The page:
The Bed-Sitting Room is a satirical play by Spike Milligan and John Antrobus. It started off as a one-act play which was first produced at the Marlowe Theatre, Canterbury. This was adapted to a longer play which was first performed in 1963 at London's Mermaid Theatre, it was a critical and commercial hit, and was revived in 1967. A film based on the play was released in 1970, although this was less successful. The film was directed by Richard Lester and the cast included Ralph Richardson, Arthur Lowe, Rita Tushingham, Peter Cook, Dudley Moore, Michael Hordern, Marty Feldman, Harry Secombe and Milligan himself. The screenplay was adapted by Charles Wood.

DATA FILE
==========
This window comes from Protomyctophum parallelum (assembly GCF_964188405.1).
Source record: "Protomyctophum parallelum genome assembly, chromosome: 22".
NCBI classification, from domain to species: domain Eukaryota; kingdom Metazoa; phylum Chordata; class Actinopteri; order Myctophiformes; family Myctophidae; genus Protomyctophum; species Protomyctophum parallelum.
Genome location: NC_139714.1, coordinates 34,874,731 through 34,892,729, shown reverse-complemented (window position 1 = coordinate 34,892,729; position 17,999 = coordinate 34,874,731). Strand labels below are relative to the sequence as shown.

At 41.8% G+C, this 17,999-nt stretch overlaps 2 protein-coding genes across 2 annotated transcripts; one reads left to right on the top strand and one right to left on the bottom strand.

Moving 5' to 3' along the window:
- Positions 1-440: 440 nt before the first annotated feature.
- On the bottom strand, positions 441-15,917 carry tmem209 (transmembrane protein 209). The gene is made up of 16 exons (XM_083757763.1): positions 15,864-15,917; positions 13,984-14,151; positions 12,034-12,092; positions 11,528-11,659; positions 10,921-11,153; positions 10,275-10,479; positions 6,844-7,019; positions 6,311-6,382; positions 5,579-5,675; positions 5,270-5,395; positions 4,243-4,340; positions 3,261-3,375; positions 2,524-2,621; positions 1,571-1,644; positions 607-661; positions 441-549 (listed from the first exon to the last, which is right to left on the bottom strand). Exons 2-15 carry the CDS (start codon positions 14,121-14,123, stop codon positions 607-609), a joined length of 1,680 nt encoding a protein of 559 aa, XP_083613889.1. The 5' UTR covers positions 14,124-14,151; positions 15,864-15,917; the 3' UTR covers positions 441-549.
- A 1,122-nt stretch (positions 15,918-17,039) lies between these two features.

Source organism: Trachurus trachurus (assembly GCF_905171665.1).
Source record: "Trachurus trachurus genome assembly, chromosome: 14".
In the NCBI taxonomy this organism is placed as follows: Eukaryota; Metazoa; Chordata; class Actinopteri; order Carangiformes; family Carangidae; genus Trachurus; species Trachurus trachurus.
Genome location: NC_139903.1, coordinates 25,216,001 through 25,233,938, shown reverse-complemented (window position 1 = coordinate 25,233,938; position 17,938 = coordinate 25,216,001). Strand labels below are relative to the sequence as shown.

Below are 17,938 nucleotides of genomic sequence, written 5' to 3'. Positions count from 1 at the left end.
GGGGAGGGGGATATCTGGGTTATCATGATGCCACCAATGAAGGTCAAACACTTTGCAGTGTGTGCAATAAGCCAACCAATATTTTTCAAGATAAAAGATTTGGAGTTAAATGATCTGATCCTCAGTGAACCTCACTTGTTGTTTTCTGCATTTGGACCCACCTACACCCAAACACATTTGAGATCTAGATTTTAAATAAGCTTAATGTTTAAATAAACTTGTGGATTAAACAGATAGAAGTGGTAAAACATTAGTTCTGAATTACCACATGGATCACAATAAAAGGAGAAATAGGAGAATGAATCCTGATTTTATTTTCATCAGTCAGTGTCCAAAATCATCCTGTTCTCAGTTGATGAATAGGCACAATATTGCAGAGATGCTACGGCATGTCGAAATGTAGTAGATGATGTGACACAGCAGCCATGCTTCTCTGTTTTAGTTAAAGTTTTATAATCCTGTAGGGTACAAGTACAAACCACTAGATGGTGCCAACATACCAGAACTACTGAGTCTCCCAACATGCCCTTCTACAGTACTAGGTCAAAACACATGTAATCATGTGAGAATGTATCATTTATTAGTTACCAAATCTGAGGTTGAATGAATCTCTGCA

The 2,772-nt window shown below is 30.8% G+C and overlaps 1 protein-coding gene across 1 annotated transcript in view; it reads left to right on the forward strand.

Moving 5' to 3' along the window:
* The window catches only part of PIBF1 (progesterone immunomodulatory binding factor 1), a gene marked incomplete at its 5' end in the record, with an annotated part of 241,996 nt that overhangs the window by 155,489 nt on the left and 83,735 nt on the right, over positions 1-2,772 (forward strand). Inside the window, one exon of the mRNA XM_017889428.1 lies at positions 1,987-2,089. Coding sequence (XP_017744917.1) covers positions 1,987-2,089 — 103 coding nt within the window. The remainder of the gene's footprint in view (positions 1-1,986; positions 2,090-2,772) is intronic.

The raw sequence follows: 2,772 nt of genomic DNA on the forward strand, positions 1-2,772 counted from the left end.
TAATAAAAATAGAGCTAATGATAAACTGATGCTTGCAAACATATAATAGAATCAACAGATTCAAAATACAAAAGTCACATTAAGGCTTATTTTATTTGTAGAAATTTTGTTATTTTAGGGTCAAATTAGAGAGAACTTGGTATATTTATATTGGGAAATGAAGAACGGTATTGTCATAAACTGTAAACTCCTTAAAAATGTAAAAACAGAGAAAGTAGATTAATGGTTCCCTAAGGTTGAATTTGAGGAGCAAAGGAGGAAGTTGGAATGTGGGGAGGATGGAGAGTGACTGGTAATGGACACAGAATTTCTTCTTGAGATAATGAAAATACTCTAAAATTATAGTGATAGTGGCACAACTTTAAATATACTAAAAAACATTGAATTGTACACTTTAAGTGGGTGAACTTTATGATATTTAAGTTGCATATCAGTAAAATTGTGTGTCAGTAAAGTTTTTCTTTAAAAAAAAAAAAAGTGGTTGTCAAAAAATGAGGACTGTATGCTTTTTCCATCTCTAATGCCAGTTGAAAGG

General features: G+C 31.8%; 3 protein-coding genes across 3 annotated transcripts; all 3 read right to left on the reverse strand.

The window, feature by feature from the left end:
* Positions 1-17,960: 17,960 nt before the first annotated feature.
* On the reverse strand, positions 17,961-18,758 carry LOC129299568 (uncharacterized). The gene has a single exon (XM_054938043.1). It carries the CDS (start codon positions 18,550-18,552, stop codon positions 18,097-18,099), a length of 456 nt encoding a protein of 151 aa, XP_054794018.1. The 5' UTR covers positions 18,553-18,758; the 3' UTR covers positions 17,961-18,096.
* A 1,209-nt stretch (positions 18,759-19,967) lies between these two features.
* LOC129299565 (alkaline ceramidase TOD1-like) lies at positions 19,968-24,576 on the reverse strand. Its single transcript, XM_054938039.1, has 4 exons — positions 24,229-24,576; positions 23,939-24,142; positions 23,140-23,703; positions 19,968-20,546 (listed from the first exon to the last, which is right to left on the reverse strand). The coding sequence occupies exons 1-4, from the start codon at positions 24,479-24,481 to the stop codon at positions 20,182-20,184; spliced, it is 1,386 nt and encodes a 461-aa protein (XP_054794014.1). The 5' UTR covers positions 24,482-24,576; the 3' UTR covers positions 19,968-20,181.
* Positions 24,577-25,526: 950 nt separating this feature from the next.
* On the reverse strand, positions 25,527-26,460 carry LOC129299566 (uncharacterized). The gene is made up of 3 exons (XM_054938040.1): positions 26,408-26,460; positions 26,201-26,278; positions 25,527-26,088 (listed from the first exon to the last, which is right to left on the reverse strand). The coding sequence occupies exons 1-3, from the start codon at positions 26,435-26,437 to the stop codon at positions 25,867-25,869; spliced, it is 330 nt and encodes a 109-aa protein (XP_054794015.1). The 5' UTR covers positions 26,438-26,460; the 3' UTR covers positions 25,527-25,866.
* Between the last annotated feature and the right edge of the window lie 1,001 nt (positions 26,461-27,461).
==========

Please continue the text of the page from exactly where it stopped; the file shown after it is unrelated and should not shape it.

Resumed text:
The play is set in a post-apocalyptic London, nine months after World War III ("the Nuclear Misunderstanding"), which lasted for two minutes and twenty eight seconds – "including the signing of the peace treaty". Nuclear fallout is producing strange mutations in people; the title refers to the character Lord Fortnum, who finds himself transforming into a bed-sitting room (other characters turn into a parrot and a wardrobe). The plot concerns the fate of the first child to be born after the war.